An Army service medal which was stolen from the home of a former soldier then made its way half way around the world has been reunited with its rightful owners, just in time for Christmas.
And Georganne Morrison (61), of Lorne Street, who was married to William Lochrie, the medal’s recipient until he died in 1997, has described the moment she received the call telling her it was to be handed back to the family.
“It’s unbelievable,” she told the Press, “I honestly never thought I would see it again.
“When I got the call I burst into tears. It would have meant so much to Wullie to get it back. It really is a Christmas miracle!”
William’s medal disappeared from the family home at 36 Lauder Crescent, following a devastating fire at the house on Christmas Eve 1978.
The couple had been out for the night, leaving their four children in the care of a babysitter. They returned home to find their street filled with fire engines and their house ablaze.
The house was deemed unsafe and they weren’t allowed back in until several weeks later, when Mrs Lochrie discovered that a cupboard within the house had been broken into and memorabilia, including her husband’s Army service medal for tours of duty with the 1st Battalion the Black Watch in Northern Ireland, had gone missing.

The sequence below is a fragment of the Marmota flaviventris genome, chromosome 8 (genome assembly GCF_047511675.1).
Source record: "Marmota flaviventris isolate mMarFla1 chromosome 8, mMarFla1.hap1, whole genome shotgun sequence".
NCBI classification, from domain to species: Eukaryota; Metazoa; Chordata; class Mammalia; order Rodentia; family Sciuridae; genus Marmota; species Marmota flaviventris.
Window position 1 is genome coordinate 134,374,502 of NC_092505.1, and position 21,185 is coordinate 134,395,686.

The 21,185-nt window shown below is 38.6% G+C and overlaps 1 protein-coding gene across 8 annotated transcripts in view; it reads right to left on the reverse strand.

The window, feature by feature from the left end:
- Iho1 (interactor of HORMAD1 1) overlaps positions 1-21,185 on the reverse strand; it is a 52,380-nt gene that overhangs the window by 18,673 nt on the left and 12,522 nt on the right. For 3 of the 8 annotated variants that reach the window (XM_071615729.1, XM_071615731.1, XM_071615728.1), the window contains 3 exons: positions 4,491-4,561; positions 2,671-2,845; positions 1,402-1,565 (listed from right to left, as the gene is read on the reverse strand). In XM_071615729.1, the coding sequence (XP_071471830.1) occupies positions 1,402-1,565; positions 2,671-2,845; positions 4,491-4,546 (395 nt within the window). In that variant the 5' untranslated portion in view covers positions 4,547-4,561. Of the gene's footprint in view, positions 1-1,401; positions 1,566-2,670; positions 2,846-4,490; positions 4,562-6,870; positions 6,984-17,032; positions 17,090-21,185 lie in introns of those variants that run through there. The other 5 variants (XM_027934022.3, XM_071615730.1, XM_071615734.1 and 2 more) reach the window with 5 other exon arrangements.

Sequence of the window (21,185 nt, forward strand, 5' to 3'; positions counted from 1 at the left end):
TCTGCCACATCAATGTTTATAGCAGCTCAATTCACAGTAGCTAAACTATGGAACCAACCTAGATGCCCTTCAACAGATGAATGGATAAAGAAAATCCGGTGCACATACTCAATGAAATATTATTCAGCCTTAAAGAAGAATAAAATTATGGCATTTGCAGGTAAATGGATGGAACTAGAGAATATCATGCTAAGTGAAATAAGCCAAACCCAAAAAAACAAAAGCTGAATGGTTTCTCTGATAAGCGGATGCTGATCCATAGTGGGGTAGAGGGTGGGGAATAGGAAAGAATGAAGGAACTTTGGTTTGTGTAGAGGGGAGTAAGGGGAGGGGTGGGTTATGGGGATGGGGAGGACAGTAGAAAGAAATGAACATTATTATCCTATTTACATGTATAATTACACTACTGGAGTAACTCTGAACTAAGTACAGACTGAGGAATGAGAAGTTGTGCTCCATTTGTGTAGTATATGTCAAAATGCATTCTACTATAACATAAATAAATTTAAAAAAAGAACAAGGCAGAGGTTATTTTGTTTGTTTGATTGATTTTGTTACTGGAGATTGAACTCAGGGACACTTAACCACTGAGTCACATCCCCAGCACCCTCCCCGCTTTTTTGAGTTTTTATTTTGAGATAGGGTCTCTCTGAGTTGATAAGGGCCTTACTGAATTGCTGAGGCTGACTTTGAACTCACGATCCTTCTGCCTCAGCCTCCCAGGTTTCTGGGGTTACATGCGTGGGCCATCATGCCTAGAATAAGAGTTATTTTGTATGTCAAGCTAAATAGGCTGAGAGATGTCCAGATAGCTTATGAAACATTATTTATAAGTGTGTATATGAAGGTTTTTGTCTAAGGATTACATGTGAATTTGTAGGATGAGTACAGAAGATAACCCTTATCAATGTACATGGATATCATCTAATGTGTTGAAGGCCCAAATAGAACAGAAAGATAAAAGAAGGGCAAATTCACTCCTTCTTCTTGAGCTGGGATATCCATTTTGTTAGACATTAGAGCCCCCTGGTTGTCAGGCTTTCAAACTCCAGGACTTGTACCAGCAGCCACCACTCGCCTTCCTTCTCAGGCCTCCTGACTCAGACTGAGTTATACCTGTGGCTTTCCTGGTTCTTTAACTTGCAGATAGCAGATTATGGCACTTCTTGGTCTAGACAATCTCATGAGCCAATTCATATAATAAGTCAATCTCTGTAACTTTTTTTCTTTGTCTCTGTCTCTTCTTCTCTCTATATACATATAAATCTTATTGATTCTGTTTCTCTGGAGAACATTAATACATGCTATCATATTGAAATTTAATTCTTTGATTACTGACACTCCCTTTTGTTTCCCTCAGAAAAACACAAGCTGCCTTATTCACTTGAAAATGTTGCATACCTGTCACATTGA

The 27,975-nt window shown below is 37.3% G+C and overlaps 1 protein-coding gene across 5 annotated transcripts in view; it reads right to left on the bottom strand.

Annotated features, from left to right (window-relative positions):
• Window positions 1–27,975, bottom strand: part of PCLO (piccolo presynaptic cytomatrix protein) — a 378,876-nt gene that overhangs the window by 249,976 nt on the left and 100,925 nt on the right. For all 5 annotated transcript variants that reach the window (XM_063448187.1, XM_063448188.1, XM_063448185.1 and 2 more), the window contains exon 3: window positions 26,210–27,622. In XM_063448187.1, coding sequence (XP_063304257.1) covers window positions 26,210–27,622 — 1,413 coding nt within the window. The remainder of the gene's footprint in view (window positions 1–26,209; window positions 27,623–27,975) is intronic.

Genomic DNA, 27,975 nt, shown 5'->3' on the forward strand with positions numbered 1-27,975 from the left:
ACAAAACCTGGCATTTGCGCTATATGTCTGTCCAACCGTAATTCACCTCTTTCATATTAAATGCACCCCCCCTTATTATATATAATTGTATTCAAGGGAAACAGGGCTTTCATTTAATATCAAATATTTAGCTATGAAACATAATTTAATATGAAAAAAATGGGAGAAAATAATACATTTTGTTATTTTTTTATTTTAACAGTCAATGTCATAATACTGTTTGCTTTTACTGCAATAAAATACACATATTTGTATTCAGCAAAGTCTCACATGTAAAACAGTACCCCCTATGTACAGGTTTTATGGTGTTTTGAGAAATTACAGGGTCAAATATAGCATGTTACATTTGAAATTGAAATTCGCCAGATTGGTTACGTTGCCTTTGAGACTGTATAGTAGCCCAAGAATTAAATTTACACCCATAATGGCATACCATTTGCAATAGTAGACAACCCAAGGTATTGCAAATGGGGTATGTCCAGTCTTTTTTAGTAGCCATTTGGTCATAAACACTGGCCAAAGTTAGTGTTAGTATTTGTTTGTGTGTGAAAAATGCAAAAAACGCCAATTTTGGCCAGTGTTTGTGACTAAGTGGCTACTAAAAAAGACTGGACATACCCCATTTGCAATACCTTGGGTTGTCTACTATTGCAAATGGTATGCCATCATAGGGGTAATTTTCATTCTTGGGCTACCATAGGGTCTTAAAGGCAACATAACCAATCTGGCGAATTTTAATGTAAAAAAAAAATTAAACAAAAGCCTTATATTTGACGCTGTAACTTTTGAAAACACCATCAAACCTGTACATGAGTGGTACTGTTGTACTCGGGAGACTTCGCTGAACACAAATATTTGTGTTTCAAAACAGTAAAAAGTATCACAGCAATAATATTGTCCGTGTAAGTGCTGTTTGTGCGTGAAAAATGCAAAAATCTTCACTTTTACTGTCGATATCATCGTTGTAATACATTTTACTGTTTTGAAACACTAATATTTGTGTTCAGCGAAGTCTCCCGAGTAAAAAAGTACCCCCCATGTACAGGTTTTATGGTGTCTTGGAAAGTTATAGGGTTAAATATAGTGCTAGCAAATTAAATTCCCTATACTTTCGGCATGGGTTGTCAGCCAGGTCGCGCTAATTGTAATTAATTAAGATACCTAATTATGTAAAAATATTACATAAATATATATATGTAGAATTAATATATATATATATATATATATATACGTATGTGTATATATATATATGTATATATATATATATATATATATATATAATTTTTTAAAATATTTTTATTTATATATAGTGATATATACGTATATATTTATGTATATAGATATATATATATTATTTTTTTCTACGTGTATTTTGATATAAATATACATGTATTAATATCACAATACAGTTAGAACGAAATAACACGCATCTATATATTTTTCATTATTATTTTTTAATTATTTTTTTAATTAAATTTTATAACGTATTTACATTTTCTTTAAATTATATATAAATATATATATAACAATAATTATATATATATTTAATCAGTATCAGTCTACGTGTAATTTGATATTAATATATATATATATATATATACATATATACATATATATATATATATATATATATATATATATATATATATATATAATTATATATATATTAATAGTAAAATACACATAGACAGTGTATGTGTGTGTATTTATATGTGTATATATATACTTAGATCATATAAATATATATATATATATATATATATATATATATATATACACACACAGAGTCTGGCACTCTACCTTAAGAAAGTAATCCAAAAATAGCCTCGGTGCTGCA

“We reported it stolen at the time, but then never heard anything more about it, so we forgot all about it.”
It was almost four decades later, when her nephew James Scott was on eBay, that he noticed a medal for sale which he recognised was the same as his uncle’s missing one.
“It was being advertised by someone in Brisbane, Australia and he got in touch with me to ask for his uncle’s Army details because he thought it might be his medal,” she added.
Mrs Morrison’s son Brian (42) from Darlington took up the search, and in August Mrs Morrison contacted the Press.
We pointed her in the direction of the community policing team in Kirkcaldy and PC Gavin Kaye took up the case, contacting the seller in Brisbane, who was reluctant to provide his assistance.
“I had to do a bit of investigative work, but I eventually managed to track down the buyer who, by a weird coincidence turned out to be from St Monans in Fife!” he said.
“When I explained the story to Mr Shepherd, he said he would be happy to hand it over to its rightful owner, which was really decent of him. I couldn’t tell Mrs Morrison right away because. with the help of the ex service’s charity SSAFA, we had to confirm it was the right person, and that took a bit of time, but it eventually all came together, just in time for Christmas. It was great to pass on the good news.”